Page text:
Westwood Students Place at Stony Point Battle of the Bands


On Saturday, March 26, four Westwood students performed as part of Bad Zebra, a rock quartet, at Stony Point High School’s Battle of the Bands competition. Despite only holding around two weeks of rehearsals, the group placed third out of six competing bands, earning a $100 cash prize. 

Friends of the band arrived carrying signs and provided a supportive atmosphere for the band to perform. The group tore through three songs, with the first being a cover of Sweet’s The Ballroom Blitz, proving to be a showcase for all four members’ talents. Drummer Cade Morton ‘22 supplied a fast-paced shuffle beat that anchored the song. 

“It was pretty exhilarating to play the drums for a live audience for the first time, [and was] an awesome experience that I won’t forget,” Morton said. 

Lead singer Evan Martinez ‘22 imbued it with a charismatic style, alternating between smooth verses and nearly shouted choruses, while guitarist Oliver Barnfield ‘23 shared expressive backing vocals with Colin Partridge ‘22, who also had a bass solo. The band took to the stage with matching outfits, being the only band to do so at the Battle. Intended to look like Zebras, the quartet wore white dress shirts, black ties, and black basketball shorts. They also carried onstage a small and slightly creepy doll that they called Harold. After Ballroom Blitz, the band directly segued into Modern Baseball’s Your Graduation, a sadder song built around Martinez and Barnfield’s impassioned delivery of the spiteful lyrics and aided by creative drum fills from Morton.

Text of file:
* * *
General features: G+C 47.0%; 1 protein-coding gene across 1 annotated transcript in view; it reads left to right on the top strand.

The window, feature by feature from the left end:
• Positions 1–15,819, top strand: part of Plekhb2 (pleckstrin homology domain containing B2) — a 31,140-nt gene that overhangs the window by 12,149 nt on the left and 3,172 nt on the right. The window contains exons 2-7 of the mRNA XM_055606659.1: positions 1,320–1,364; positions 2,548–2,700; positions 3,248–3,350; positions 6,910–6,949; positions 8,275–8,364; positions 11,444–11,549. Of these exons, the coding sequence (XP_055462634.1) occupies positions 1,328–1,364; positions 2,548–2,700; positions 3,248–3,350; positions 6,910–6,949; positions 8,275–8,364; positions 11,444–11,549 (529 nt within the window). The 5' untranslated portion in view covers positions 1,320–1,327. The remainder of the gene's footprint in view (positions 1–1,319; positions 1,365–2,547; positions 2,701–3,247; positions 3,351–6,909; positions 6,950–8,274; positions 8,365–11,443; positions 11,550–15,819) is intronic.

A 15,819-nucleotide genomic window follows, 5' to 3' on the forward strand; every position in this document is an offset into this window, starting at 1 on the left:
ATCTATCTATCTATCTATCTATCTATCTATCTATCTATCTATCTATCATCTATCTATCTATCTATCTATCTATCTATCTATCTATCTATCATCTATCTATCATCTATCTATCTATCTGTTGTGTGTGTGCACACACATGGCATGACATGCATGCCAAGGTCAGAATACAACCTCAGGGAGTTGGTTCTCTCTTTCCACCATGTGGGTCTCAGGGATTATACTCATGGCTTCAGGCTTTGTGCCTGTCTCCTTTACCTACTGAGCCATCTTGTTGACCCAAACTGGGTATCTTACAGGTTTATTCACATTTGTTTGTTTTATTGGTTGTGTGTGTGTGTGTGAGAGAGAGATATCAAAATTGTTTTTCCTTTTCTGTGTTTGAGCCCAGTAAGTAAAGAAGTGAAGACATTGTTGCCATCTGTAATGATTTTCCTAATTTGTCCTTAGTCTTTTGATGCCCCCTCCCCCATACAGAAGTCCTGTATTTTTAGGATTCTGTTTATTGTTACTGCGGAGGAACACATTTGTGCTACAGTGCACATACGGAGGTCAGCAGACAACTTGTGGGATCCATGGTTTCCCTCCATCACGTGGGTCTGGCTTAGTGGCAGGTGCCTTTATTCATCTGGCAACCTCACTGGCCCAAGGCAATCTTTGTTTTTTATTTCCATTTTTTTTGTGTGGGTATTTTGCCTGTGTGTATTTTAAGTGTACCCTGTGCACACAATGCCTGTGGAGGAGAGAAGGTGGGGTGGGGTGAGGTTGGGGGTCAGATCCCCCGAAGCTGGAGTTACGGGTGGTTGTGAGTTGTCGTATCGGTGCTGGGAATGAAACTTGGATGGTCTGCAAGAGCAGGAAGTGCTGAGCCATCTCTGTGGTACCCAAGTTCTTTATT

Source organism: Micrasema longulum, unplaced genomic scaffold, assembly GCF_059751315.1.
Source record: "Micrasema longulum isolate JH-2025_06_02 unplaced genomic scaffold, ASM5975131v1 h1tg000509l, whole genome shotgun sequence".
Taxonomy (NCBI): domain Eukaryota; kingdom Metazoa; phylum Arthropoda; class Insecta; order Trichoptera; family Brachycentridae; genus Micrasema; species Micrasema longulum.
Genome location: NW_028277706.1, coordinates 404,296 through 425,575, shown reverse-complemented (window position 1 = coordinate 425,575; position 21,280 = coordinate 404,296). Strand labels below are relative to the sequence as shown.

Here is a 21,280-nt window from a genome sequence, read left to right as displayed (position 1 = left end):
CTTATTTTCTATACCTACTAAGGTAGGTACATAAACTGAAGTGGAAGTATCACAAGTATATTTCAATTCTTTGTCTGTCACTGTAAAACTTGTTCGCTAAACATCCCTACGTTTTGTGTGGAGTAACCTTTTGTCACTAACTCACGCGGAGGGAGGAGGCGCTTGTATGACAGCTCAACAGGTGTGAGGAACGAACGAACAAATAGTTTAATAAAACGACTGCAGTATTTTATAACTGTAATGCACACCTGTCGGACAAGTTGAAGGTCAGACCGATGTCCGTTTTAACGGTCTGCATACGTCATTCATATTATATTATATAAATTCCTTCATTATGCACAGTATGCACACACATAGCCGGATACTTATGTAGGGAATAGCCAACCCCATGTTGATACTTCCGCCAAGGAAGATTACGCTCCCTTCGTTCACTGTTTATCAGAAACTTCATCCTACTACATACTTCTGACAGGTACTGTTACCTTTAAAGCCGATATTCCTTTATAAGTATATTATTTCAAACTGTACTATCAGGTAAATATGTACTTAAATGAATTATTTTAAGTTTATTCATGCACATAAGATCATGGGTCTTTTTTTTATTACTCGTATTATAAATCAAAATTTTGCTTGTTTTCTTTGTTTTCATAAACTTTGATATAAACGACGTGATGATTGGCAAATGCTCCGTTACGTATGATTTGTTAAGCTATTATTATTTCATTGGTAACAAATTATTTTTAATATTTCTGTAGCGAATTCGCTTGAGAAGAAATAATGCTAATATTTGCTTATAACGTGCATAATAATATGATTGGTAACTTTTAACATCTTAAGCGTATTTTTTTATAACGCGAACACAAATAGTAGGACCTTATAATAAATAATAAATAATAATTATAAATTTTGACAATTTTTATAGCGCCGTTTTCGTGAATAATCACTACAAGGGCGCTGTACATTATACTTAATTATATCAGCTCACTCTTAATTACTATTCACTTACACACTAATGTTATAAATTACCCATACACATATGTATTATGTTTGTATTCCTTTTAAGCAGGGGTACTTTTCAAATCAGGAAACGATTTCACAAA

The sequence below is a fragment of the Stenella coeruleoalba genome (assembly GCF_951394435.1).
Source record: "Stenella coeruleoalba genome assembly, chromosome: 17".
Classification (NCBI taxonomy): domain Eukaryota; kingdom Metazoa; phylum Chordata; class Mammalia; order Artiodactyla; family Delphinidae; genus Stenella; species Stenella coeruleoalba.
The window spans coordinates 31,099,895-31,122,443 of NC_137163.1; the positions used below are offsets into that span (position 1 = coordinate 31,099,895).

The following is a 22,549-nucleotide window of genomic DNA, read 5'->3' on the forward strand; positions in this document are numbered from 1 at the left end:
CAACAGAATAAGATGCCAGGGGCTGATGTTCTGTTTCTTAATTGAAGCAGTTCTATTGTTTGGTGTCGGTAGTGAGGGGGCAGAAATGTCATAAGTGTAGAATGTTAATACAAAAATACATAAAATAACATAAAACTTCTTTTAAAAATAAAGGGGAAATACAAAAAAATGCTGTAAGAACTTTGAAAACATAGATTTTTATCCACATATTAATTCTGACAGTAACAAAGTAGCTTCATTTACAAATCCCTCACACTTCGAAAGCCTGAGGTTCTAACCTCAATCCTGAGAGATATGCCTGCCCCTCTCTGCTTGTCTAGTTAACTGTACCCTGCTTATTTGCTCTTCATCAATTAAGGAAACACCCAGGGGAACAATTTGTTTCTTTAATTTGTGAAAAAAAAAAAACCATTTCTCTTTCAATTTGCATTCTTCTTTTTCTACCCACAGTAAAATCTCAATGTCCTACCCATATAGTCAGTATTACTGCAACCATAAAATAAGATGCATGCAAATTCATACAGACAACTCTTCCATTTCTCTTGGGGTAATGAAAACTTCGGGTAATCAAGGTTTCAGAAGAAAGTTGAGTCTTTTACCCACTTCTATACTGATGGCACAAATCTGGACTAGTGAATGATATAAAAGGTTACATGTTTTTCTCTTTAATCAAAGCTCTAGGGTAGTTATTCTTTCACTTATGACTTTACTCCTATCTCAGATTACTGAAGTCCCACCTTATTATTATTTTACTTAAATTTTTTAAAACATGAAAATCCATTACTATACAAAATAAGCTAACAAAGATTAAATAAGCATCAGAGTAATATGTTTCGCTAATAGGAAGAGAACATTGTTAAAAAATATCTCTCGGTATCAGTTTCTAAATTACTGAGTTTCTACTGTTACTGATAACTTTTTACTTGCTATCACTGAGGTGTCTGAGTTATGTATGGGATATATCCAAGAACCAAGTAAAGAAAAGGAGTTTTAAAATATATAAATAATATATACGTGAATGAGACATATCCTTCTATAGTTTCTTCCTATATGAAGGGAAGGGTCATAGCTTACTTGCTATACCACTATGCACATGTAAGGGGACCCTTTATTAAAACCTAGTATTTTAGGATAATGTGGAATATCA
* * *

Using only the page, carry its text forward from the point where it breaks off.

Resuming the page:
“I would’ve never thought I would’ve found the best group of band members to be in a band with,” Martinez said. “And even better, to perform for people with these band members. It was the most fun I have had, and I’m so glad we can call [ourselves]a band.” 

After a brief interlude in which Martinez introduced his bandmates, a rendition of Hitchin’ A Ride by Green Day closed the set, boasting a catchy guitar and bass pattern centered around Partridge’s deep bass sound. With a marching beat and crunchy guitars, it was a raucous and entertaining end to the short concert. After their set finished, the members of the band and their friends watched the five other bands perform. 

“The Battle of the Bands is more amazing and incredible of an experience than I could’ve ever expected,” Partridge said. “It wasn’t just a contest. It was a performance, a meetup, a social event, and a party.”